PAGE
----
Monthly Archives: March 2013

Scaling up the music


So, it was another day of musicality for me yesterday (I do do other stuff, honest). It was down at the church in the day for a national music festival. I spent the day clarineting, singing, ukuleleing, and waving my arms around, ironically, I came with my brass band and didn’t find time to whip out the old euphonium. After busy rehearsals the evening before and a bit of late night transposition for a friend with both the brains and memory of a goldfish we were just about ready. I say ready, but as always, there was still music being distributed on the day, a couple of sight read entries and accompanists found about five minutes in advance. A great day nonetheless, kicking off with woodwind classes followed by voice and percussion before lunch then going on to mixed instruments, keys and brass before building to a crescendo finishing with the bands. This was when I waved my arms around a bit and ended up acting out most of the drum part until it might as well have been called ‘brass band with interpretive dance’, but after weeks of practising and arranging, I was happy to be a part of it and proud of everyone in it, it all went ahead with minim-al stress and we even won a medal.

But of course that wasn’t all, I went straight onto to sing in a concert in the evening which was like a whole other game of charades. The conductor there, well, he was a big fan of improvisation. He was particularly eccentric with grand flamboyant gestures until at one point he held up four fingers with each hand in a kind of sideways bear claw fashion with quite a scary roaring expression on his face and was disappointed when  we didn’t sing anything because apparently this obviously means sing “ah” in four part harmony. My mistake. Then there was the finale which was A major confusion. Along with his random actions and shouting non-corresponding lyrics there was a point when I literally had no idea what I was doing, I guess I was just trying to B natural, and admittedly it was a medley but at the end I looked around and everyone around me was signing different parts of different lines to different songs and I realised, I could sing literally any song at this moment and it would be okay. Clearly improvisation isn’t my forte.

But that’s not all I was doing at this concert. Oh no, I wasn’t just a choir member, I was a runner. Nay, the runner. I was the one that made sure everyone was there ready to go on and pretty much just making the concert happen. No one went through that stage door without my say so. A teacher with a couple of primary school children came down without my calling and wanted to get through to the auditorium, not on my watch. In fact, I would  go as far as to say, if it wasn’t for me, the concert simply wouldn’t happen. Although I can’t say I was the best runner in the world, I did lose one of the conductors until the jazz band just went on without him. But these kind of jobs carry so much responsibility and stress, you’ve got to be pretty sharp, like the poor page turner in one of the piano solo’s in the festival running circles round the pianist and throwing shapes trying to keep up with the pages, but remember, if the pages don’t get turned, the music doesn’t get read and nothing gets played. It’s a lot to Handel. On a high note, of course we couldn’t pass up any opportunity for a cheeky cake sale, making us another £158.63 between us from the concert, all adding to the Kenya fund.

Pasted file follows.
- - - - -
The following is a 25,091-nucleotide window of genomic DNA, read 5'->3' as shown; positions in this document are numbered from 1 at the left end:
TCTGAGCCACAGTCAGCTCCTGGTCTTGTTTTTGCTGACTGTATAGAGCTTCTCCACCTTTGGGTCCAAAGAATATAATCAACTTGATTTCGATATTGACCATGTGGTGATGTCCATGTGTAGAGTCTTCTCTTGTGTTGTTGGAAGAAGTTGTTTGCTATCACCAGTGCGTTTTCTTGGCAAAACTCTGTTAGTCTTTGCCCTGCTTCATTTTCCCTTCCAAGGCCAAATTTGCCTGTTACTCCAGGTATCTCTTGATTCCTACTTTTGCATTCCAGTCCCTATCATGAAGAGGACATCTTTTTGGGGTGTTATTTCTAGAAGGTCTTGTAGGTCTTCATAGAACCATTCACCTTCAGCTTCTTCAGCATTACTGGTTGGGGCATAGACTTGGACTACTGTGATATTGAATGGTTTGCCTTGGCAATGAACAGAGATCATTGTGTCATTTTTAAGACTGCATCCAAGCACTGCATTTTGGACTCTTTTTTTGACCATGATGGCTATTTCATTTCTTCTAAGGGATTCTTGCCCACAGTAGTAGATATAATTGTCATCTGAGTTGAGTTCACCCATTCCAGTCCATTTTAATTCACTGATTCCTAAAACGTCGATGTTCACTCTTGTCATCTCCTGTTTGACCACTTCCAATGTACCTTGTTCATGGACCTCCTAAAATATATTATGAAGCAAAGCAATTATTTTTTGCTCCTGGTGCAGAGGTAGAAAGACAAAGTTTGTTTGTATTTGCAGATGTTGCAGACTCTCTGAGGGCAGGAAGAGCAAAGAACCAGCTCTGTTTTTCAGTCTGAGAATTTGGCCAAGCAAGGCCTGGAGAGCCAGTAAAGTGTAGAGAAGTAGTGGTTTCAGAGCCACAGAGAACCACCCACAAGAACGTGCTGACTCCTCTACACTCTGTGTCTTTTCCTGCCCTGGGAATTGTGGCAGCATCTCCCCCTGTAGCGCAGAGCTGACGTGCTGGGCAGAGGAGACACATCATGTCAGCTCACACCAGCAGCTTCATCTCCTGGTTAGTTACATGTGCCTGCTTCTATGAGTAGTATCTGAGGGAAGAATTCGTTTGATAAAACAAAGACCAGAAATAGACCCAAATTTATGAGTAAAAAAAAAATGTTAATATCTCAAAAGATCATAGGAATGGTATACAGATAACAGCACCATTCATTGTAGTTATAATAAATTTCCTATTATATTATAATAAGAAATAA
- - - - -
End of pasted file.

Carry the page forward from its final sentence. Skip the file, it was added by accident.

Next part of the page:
So, just a massive well done to everyone who participated in any part of the day, it was brilliant on all accounts 🙂


music making with friends in faith


Well, I haven’t blogged in a while (so it’s going to be a long one) and quite frankly that’s because not much has been going on in my life but life is a bit like waiting for a bus really, nothing happens for ages and suddenly, three come all at once. So, I spent this weekend up in the pretty cold, wet and Northern town of Ilkley, west Yorkshire to sing in a national orchestra and choir. We meet about three times a year in all parts of the country to join together in music and in Faith. So, straight after college on Friday, I caught a coach. Five and a half hours being stuck behind someone I knew I knew from somewhere but couldn’t for life of my work out where from. There was me, wondering if I could be in the presence of a celebrity only to find out I’m fairly sure it was my secondary school science technician. Not to mention, my friend ended up chasing the megabus all the way down the motorway to meet us in Oxford. So about half past ten we arrived in Leeds, took a small trek across Leeds to the train station where they charged 30p to use the toilets. After a five and a half hour bus journey, when you have no change, this is not what you want to hear. We waited for our train and finally arrived at Ilkley station at about quarter to twelve that evening, walked up to Ilkley Christchurch where we couldn’t find a way in anywhere and I took quite a spectacular tumble on some particularly slippery steps. But eventually, we got in and everyone was there to greet us, and suddenly, at that moment, it didn’t matter that it was midnight, or that we were cold, or that we had just spent seven hours getting there, because we were there and safe and in some of the best company I could ever imagine, about to embark on an absolutely indescribable weekend. ( I say indescribable, but I’m going to try).